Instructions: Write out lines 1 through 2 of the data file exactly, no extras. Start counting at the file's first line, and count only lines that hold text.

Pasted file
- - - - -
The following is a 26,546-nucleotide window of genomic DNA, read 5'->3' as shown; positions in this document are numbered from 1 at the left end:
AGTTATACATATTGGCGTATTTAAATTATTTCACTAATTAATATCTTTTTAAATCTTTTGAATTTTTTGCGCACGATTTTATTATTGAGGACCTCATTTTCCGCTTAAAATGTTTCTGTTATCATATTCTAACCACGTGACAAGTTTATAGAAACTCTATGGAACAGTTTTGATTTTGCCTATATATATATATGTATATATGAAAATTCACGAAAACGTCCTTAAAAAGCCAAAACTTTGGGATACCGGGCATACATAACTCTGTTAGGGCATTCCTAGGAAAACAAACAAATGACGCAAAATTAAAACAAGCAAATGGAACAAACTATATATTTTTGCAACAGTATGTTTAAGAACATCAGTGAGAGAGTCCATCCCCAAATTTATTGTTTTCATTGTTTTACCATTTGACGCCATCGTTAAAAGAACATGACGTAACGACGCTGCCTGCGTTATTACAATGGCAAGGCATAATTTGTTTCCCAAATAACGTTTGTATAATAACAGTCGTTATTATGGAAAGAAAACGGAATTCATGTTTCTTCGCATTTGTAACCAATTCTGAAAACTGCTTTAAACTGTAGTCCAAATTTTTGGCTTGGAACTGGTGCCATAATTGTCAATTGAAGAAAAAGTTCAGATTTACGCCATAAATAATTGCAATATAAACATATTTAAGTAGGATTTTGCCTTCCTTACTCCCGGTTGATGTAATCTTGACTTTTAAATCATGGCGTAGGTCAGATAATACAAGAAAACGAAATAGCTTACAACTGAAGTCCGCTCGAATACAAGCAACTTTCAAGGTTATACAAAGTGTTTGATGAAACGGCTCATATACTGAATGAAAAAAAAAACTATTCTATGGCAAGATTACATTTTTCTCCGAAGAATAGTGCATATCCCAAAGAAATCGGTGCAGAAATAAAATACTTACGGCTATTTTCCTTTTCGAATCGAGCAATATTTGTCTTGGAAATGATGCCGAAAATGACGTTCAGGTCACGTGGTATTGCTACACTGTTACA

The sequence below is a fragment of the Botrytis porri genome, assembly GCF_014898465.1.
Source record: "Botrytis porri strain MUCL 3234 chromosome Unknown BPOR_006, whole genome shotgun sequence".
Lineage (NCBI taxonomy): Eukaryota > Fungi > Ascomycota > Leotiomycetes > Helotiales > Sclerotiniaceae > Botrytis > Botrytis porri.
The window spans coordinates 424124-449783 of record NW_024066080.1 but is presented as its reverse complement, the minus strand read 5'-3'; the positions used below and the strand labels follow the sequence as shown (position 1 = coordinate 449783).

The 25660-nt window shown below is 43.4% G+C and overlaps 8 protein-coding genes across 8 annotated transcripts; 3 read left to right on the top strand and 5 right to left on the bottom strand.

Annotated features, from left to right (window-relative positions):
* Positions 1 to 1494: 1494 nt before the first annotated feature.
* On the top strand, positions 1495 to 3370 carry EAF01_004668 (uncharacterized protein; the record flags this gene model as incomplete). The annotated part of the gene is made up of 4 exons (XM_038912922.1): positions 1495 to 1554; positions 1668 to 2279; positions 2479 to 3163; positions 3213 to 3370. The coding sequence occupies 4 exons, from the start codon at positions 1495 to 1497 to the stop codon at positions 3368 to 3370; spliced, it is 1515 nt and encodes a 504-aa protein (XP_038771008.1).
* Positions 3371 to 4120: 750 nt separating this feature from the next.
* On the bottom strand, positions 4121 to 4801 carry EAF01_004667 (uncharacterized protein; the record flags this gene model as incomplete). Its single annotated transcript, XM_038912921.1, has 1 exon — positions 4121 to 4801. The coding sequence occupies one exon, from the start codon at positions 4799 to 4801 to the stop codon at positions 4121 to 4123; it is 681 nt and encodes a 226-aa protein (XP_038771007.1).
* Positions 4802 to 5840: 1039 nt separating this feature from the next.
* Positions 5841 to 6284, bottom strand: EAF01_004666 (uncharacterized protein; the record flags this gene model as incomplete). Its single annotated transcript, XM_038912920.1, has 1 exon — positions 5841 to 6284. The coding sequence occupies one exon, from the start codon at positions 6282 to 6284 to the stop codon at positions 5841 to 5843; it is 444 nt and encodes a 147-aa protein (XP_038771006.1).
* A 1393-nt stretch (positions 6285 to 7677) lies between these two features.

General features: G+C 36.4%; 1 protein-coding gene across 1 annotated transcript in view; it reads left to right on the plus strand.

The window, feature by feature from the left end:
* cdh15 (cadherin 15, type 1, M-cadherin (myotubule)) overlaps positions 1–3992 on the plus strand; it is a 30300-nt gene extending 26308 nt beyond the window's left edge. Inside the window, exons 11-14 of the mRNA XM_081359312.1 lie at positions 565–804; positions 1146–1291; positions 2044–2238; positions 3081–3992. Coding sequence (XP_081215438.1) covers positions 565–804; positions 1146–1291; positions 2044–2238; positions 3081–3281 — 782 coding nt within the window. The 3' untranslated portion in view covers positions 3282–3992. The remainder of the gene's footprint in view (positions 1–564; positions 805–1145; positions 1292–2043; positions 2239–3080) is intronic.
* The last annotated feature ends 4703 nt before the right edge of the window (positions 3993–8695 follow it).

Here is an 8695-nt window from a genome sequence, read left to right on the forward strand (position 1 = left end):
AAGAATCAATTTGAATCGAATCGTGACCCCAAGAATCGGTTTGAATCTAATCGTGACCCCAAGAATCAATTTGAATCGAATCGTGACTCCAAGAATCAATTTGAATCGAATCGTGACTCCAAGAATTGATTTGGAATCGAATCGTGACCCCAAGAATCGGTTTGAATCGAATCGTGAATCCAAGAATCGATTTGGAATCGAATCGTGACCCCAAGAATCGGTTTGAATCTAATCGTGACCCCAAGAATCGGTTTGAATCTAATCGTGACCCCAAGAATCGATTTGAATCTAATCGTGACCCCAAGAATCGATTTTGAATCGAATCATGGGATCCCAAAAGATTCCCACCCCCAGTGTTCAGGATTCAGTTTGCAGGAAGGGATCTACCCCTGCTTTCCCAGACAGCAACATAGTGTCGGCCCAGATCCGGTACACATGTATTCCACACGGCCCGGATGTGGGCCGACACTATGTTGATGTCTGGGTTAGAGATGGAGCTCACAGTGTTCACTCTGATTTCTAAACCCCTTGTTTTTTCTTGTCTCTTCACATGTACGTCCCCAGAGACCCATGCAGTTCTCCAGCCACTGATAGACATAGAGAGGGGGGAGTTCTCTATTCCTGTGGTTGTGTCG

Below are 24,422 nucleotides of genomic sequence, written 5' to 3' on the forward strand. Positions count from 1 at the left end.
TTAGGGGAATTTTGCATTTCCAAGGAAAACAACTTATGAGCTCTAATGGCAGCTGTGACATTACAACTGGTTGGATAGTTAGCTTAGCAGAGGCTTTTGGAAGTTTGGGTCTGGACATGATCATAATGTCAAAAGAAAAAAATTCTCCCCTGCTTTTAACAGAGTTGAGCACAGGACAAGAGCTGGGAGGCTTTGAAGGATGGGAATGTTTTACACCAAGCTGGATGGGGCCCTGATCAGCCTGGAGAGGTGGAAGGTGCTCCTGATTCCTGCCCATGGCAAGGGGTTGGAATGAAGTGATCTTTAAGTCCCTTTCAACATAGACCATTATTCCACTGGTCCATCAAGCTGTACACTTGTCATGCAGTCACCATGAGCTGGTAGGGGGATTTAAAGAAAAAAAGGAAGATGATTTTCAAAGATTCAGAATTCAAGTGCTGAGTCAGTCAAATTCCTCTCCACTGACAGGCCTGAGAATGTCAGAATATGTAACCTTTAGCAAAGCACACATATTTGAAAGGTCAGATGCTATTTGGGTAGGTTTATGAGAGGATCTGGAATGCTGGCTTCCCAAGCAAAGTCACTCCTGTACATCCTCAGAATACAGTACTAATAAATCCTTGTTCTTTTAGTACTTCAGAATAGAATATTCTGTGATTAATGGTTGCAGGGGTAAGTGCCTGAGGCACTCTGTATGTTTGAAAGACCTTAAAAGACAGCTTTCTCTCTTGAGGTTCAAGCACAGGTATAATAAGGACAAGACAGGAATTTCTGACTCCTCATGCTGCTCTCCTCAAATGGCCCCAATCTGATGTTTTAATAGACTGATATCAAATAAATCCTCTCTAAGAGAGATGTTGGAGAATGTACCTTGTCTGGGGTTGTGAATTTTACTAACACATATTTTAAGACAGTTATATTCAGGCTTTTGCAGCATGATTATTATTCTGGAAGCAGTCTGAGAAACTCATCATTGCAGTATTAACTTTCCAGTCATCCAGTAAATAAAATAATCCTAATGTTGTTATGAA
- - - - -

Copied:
The following is a 26,546-nucleotide window of genomic DNA, read 5'->3' as shown; positions in this document are numbered from 1 at the left end:
AGTTATACATATTGGCGTATTTAAATTATTTCACTAATTAATATCTTTTTAAATCTTTTGAATTTTTTGCGCACGATTTTATTATTGAGGACCTCATTTTCCGCTTAAAATGTTTCTGTTATCATATTCTAACCACGTGACAAGTTTATAGAAACTCTATGGAACAGTTTTGATTTTGCCTATATATATATATGTATATATGAAAATTCACGAAAACGTCCTTAAAAAGCCAAAACTTTGGGATACCGGGCATACATAACTCTGTTAGGGCATTCCTAGGAAAACAAACAAATGACGCAAAATTAAAACAAGCAAATGGAACAAACTATATATTTTTGCAACAGTATGTTTAAGAACATCAGTGAGAGAGTCCATCCCCAAATTTATTGTTTTCATTGTTTTACCATTTGACGCCATCGTTAAAAGAACATGACGTAACGACGCTGCCTGCGTTATTACAATGGCAAGGCATAATTTGTTTCCCAAATAACGTTTGTATAATAACAGTCGTTATTATGGAAAGAAAACGGAATTCATGTTTCTTCGCATTTGTAACCAATTCTGAAAACTGCTTTAAACTGTAGTCCAAATTTTTGGCTTGGAACTGGTGCCATAATTGTCAATTGAAGAAAAAGTTCAGATTTACGCCATAAATAATTGCAATATAAACATATTTAAGTAGGATTTTGCCTTCCTTACTCCCGGTTGATGTAATCTTGACTTTTAAATCATGGCGTAGGTCAGATAATACAAGAAAACGAAATAGCTTACAACTGAAGTCCGCTCGAATACAAGCAACTTTCAAGGTTATACAAAGTGTTTGATGAAACGGCTCATATACTGAATGAAAAAAAAAACTATTCTATGGCAAGATTACATTTTTCTCCGAAGAATAGTGCATATCCCAAAGAAATCGGTGCAGAAATAAAATACTTACGGCTATTTTCCTTTTCGAATCGAGCAATATTTGTCTTGGAAATGATGCCGAAAATGACGTTCAGGTCACGTGGTATTGCTACACTGTTACA